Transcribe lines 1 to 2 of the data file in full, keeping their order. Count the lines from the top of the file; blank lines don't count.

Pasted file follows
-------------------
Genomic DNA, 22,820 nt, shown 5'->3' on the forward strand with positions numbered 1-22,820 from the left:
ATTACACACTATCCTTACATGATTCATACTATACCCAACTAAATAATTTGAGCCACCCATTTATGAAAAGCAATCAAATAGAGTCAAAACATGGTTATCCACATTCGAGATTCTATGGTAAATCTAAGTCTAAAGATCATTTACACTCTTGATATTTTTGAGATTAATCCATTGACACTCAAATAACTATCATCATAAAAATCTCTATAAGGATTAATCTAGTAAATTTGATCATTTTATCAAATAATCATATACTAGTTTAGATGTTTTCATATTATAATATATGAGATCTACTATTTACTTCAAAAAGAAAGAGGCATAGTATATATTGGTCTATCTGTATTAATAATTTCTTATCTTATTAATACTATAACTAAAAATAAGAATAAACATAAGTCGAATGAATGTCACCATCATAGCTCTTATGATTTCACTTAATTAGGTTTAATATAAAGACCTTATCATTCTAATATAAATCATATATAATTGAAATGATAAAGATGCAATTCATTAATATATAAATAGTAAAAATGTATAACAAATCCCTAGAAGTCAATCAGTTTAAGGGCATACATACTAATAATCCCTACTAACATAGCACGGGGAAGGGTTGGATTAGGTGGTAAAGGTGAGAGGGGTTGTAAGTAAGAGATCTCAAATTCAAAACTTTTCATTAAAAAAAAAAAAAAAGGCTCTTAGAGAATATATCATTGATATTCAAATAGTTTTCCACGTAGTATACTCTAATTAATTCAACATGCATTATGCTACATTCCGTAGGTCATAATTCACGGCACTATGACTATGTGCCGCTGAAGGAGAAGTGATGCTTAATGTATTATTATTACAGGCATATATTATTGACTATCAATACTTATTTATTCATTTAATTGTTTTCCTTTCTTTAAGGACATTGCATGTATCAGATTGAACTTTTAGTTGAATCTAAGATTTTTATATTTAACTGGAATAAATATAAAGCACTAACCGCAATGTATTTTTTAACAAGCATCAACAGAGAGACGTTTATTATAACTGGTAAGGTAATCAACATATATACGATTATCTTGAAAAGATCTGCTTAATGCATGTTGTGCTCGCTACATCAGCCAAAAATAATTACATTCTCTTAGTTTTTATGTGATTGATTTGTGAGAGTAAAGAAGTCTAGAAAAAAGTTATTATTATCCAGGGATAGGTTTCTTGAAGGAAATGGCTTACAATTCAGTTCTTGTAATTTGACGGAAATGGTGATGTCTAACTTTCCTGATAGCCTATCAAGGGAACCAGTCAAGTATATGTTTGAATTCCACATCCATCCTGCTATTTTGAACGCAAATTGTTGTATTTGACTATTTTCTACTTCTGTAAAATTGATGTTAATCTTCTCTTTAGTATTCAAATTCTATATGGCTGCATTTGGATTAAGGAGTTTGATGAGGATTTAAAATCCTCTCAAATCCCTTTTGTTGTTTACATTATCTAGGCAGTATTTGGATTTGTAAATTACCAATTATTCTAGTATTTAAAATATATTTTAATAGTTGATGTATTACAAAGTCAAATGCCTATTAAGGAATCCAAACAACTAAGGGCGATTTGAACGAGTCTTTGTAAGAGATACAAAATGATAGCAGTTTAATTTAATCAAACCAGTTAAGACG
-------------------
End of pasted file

Genomic DNA, 22,820 nt, shown 5'->3' on the forward strand with positions numbered 1-22,820 from the left:
ATTACACACTATCCTTACATGATTCATACTATACCCAACTAAATAATTTGAGCCACCCATTTATGAAAAGCAATCAAATAGAGTCAAAACATGGTTATCCACATTCGAGATTCTATGGTAAATCTAAGTCTAAAGATCATTTACACTCTTGATATTTTTGAGATTAATCCATTGACACTCAAATAACTATCATCATAAAAATCTCTATAAGGATTAATCTAGTAAATTTGATCATTTTATCAAATAATCATATACTAGTTTAGATGTTTTCATATTATAATATATGAGATCTACTATTTACTTCAAAAAGAAAGAGGCATAGTATATATTGGTCTATCTGTATTAATAATTTCTTATCTTATTAATACTATAACTAAAAATAAGAATAAACATAAGTCGAATGAATGTCACCATCATAGCTCTTATGATTTCACTTAATTAGGTTTAATATAAAGACCTTATCATTCTAATATAAATCATATATAATTGAAATGATAAAGATGCAATTCATTAATATATAAATAGTAAAAATGTATAACAAATCCCTAGAAGTCAATCAGTTTAAGGGCATACATACTAATAATCCCTACTAACATAGCACGGGGAAGGGTTGGATTAGGTGGTAAAGGTGAGAGGGGTTGTAAGTAAGAGATCTCAAATTCAAAACTTTTCATTAAAAAAAAAAAAAAAGGCTCTTAGAGAATATATCATTGATATTCAAATAGTTTTCCACGTAGTATACTCTAATTAATTCAACATGCATTATGCTACATTCCGTAGGTCATAATTCACGGCACTATGACTATGTGCCGCTGAAGGAGAAGTGATGCTTAATGTATTATTATTACAGGCATATATTATTGACTATCAATACTTATTTATTCATTTAATTGTTTTCCTTTCTTTAAGGACATTGCATGTATCAGATTGAACTTTTAGTTGAATCTAAGATTTTTATATTTAACTGGAATAAATATAAAGCACTAACCGCAATGTATTTTTTAACAAGCATCAACAGAGAGACGTTTATTATAACTGGTAAGGTAATCAACATATATACGATTATCTTGAAAAGATCTGCTTAATGCATGTTGTGCTCGCTACATCAGCCAAAAATAATTACATTCTCTTAGTTTTTATGTGATTGATTTGTGAGAGTAAAGAAGTCTAGAAAAAAGTTATTATTATCCAGGGATAGGTTTCTTGAAGGAAATGGCTTACAATTCAGTTCTTGTAATTTGACGGAAATGGTGATGTCTAACTTTCCTGATAGCCTATCAAGGGAACCAGTCAAGTATATGTTTGAATTCCACATCCATCCTGCTATTTTGAACGCAAATTGTTGTATTTGACTATTTTCTACTTCTGTAAAATTGATGTTAATCTTCTCTTTAGTATTCAAATTCTATATGGCTGCATTTGGATTAAGGAGTTTGATGAGGATTTAAAATCCTCTCAAATCCCTTTTGTTGTTTACATTATCTAGGCAGTATTTGGATTTGTAAATTACCAATTATTCTAGTATTTAAAATATATTTTAATAGTTGATGTATTACAAAGTCAAATGCCTATTAAGGAATCCAAACAACTAAGGGCGATTTGAACGAGTCTTTGTAAGAGATACAAAATGATAGCAGTTTAATTTAATCAAACCAGTTAAGACG